Dental implants are artificial teeth that allow you to have the look and performance of natural teeth. Because a titanium post is fused to your jawbone to provide a base for the crown, this is a serious surgical procedure that takes time. From start to finish, the entire process takes from 5 to 8 months--longer if bone grafts are needed. During this time, you still need to drink and eat food. What can you safely eat and what should you avoid? Here's the truth about dental implants and eating.
Your dentist uses this time to perform an exam of your teeth and jawbone. They will take x-rays, make impressions of your gums and teeth and probably do a CT scan of your mouth. Fortunately, none of these procedures require you to watch what you are putting in your mouth to chew. Any food restrictions you naturally have if you are missing teeth stay the same.
With regards to eating and drinking, post-surgery is probably the most challenging. Immediately after the surgery to place a steel post in your jaw, you are limited in what and how you eat and drink. You may be tempted to use a straw to drink a milkshake or beverage, but doing so can cause bleeding. Stick to spoons.
To protect the surgical area, your dentist wants you to eat only soft food and drink lots of water. Because chewing will be difficult for the next week or so, stick to food that is soft and but still provides you with good nutrition:
- Pudding and yogurt
- Cream soups, especially with beans and lentils
- Soft fruits like banana, berries, peaches and pears
- Scrambled eggs and egg salad
- Pasta, rice and mashed potatoes
- Soft white fish like trout and sole
- Fruit and protein smoothies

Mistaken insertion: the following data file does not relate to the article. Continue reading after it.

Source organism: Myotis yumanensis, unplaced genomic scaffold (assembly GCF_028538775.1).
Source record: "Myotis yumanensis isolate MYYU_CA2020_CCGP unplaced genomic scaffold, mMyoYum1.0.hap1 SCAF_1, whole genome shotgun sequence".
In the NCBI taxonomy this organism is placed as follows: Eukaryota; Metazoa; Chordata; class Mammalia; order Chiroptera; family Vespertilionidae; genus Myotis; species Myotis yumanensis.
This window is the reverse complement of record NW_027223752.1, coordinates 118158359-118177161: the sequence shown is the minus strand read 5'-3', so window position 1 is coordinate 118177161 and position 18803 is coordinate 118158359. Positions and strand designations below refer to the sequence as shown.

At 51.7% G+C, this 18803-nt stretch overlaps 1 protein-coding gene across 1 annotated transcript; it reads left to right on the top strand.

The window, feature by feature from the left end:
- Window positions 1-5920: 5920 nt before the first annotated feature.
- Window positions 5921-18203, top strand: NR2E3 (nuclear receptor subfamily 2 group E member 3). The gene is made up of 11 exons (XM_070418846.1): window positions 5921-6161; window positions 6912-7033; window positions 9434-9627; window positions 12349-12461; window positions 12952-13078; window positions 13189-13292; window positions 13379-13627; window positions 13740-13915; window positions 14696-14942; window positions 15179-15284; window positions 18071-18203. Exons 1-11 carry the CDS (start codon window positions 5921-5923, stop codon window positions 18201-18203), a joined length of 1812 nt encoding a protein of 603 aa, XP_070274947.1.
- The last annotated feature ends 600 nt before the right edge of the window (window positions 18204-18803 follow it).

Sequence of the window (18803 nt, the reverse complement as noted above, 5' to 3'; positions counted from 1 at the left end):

- Jell-O and popsicles
Expect to follow this soft diet for up to two weeks. Over time you can gradually add foods that are more firm.
What To Avoid After Surgery
To prevent food from interfering with natural blood clotting at the surgical sight, don't eat crunchy or chewy food like crackers, pretzels, meat and nuts. Some food seems okay to eat but may get stuck in the surgical sight and or will just hurt your mouth like as tiny seeds, cracked pepper, really hot food, soda, spicy food or acidic food with orange and tomato.
After Crowns Are Placed
Once the crowns are placed and your mouth has healed from surgery, you have a lot more freedom when it comes to eating. In fact, you can eat nearly everything you did prior to surgery with a few exceptions. Just like natural teeth, crowns are susceptible to cracking if you bite down on extremely hard foods. Avoid chewing ice and hard candy. Be careful when you eat olives, nuts, popcorn, cherry pie, and other foods that may contain a pit or shell.
While you're thinking about keeping your teeth healthy and strong, consider stopping smoking if you haven't already done so. Smoking has been proven to weaken the structure of bones throughout your body, and your jawbone is no exception. If you smoke, your implant has a higher risk of failing because the supporting bone is unable to accept and keep the steel post. Smoking also increases your chances of getting an infection and causes your body to take longer to heal.
Knowing what to expect about food during the process of getting teeth implants is important. Your diet influences how quickly you heal, how well your new crown performs as well as how long the crown lasts. Make sure you follow your dentist's recommendations for eating and drinking.